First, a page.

Creating a Fish-Shaped Puzzle Box


Creating a Fish-Shaped Puzzle Box

Use stains to create a box inspired by a colorful tropical fish

By Bill Miller


It takes a piece of wood smaller than a brick and a little time to make a different and beautiful fish puzzle box. For me, the whole thing started because I had something small that I wanted to give to someone and I didn’t want to just put it in a bland box. I didn’t have any exotic wood to use so that option was out. I knew I wanted to make something that they would keep long after the gift was given and hopefully it would remind them of what was in the box forever.

Being an avid scuba diver, I thought that a fish would make an interesting form to use to make my box. The top could open to reveal the chamber and an interlocking tail would keep it closed was my starting point. One thing led to another and soon a simple idea turned into a project that I thought would be of interest to other woodworkers because of the many options that the build offers for customizing it to your skill level, need, and imagination.

In this article, I color coded my patterns and put them back on cut pieces for the sake of illustration. You will not have to do this. You will be instructed when a part of the pattern needs to be reaffixed to make additional cuts.


Getting Started

Choose a piece of wood with a fine grain. Cover the top of the blank with contact paper and attach the fish pattern using spray adhesive. Make sure the grain runs parallel with the fish’s body.

Making the Fish Box

1: Cut around the perimeter of the fish (Line A). Cut as shown with a band saw with a 1/4″ (6mm)-wide blade to preserve the white scrap pieces, which will be used to safely secure the fish for two future cuts.
 2: Use tape to secure the fish within the scrap pieces. Using the largest band saw blade available to you to avoid blade drift (3/4” or 19mm if possible), set your fence and slowly rip 1/8″ (3mm) from the bottom of the fish. This will become the bottom of the box; set it aside for now.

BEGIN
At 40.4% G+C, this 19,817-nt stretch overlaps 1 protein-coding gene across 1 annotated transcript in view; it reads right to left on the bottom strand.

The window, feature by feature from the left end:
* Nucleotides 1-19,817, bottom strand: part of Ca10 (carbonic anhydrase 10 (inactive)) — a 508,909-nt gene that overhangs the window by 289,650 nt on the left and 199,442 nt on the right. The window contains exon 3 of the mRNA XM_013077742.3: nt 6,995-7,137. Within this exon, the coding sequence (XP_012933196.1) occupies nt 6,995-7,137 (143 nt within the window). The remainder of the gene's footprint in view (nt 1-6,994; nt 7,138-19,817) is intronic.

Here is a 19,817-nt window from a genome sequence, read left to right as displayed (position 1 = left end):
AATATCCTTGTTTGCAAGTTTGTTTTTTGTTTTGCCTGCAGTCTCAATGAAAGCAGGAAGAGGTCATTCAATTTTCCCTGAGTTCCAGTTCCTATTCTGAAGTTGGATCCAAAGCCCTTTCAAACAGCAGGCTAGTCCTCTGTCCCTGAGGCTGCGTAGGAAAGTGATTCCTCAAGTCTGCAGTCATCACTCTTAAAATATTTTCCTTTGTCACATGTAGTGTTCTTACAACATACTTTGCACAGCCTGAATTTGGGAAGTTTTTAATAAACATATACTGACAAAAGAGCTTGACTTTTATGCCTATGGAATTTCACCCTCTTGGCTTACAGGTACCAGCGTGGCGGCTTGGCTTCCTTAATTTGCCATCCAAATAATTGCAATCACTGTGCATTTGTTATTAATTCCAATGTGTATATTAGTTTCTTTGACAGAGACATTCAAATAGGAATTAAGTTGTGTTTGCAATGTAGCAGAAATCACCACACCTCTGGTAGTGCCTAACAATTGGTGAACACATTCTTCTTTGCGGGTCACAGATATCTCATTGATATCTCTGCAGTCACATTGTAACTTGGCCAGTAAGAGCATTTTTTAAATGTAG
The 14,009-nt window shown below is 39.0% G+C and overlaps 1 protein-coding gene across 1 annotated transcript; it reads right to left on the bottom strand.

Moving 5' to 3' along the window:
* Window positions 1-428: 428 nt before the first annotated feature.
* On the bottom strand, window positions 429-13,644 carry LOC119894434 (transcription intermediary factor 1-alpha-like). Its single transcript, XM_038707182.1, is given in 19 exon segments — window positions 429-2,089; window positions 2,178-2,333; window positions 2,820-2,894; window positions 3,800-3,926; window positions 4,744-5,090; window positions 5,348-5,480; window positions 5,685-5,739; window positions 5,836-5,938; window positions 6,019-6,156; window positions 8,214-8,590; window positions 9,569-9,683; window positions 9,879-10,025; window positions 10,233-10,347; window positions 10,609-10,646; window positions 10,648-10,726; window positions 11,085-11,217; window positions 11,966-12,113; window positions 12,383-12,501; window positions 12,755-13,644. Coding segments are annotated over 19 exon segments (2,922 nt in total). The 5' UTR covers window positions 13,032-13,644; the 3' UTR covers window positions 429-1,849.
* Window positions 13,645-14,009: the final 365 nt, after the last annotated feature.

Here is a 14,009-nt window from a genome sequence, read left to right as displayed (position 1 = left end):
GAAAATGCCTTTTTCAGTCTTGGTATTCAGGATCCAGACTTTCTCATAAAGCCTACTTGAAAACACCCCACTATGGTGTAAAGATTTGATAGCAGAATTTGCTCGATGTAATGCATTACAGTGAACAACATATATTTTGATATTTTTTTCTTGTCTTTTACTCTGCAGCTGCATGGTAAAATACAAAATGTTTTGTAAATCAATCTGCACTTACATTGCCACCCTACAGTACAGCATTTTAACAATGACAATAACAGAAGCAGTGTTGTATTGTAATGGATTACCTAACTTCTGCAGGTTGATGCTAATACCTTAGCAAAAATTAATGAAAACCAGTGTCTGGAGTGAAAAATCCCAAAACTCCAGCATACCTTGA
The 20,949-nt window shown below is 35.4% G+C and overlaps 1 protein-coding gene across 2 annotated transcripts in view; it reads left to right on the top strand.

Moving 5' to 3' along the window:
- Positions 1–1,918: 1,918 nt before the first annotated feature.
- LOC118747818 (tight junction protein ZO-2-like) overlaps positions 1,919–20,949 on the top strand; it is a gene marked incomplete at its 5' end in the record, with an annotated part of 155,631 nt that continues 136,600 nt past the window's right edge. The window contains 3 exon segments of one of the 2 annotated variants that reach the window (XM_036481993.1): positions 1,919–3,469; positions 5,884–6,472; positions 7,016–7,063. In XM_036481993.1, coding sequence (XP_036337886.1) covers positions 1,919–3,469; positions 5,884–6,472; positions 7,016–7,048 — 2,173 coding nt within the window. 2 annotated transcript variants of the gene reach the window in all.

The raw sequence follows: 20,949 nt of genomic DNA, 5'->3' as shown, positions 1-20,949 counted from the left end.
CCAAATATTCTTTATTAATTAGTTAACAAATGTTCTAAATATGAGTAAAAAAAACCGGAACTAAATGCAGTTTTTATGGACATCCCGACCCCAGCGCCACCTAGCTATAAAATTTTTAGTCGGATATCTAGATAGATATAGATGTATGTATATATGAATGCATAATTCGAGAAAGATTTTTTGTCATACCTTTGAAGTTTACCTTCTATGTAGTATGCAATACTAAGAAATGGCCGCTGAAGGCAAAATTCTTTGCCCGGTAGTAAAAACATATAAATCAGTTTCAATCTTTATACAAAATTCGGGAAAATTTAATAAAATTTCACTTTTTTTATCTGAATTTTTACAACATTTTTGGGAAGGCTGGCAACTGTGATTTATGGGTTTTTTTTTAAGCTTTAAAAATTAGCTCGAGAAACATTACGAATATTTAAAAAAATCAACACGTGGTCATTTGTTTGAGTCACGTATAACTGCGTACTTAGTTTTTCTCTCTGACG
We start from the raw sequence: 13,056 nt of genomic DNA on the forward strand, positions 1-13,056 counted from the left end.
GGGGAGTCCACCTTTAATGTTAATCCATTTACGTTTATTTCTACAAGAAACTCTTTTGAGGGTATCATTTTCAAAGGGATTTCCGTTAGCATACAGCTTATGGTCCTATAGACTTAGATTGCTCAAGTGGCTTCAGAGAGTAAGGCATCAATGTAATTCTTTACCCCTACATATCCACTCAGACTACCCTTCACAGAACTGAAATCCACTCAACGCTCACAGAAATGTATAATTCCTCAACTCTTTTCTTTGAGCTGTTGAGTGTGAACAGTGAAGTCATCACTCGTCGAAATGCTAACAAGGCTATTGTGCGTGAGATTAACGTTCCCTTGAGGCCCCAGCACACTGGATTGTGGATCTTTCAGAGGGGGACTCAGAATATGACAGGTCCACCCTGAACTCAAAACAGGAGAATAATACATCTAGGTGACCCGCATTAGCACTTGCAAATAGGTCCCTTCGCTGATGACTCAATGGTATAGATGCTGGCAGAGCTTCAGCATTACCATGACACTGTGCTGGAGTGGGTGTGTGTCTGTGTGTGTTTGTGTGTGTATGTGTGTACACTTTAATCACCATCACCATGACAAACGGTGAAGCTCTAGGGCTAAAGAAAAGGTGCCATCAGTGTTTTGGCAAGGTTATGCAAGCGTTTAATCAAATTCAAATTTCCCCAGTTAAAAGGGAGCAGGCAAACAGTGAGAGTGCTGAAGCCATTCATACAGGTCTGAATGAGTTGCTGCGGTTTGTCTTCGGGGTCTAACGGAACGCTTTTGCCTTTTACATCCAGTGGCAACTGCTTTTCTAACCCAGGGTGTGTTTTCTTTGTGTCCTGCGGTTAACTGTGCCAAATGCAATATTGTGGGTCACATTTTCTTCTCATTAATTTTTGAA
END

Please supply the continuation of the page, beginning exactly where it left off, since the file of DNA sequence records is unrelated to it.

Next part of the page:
3: Cut the red tail from the body (Line B). Use a scroll saw with a #5 blade (I use FD Ultra Reverse). Set it aside for now.
4: Use tape to secure the fish within the scrap perimeter pieces. Set the band saw fence to 1/4″ (6mm) and use the large band saw blade to rip 1/4″ (6mm) off the top of the fish for the lid. Set it aside. I make the lid 1/4″ (6mm) thick because a thinner lid is likely to warp.
5: Attach a copy of the fish to the body. Use the #5 blade in the scroll saw to carefully cut the inner fish from the body wall (Line C).
6: Cut 1/8″ (3mm) off the top of the inner fish section. Use the band saw. NOTE: Orient and cut this piece as indicated in the photo. Do not try to cut it with the curved surface on the band saw table. This piece will be the cover for the fish cavity that you just created. Set it aside.
7: Attach another pattern to the remaining smaller fish. Cut off the two red fins with a scroll saw (Lines D and E).
8: Glue these two fins to the inside of the fish cavity as shown. They provide support for the inner box lid.
9: Cut 1/8″ (3mm) off the top of the smaller fish body. Use the band saw. Then, cut 1/8″ (3mm) off the bottom. Reattach a pattern to the center section and cut the green area (Line F) with the scroll saw to create the cavity in the second fish box. The smaller green fish could become another box, but I found it too small to work with safely.
10: Set the drill press to drill most of the way through the tail. Use a 1/8″ (3mm) diameter bit. This hole will be for the 1/8″ (3mm) diameter dowel that will be the puzzle box’s key. The dowel should protrude 1/4″ (6mm) out the bottom of the top tail piece after you rip the tail piece in Step 11.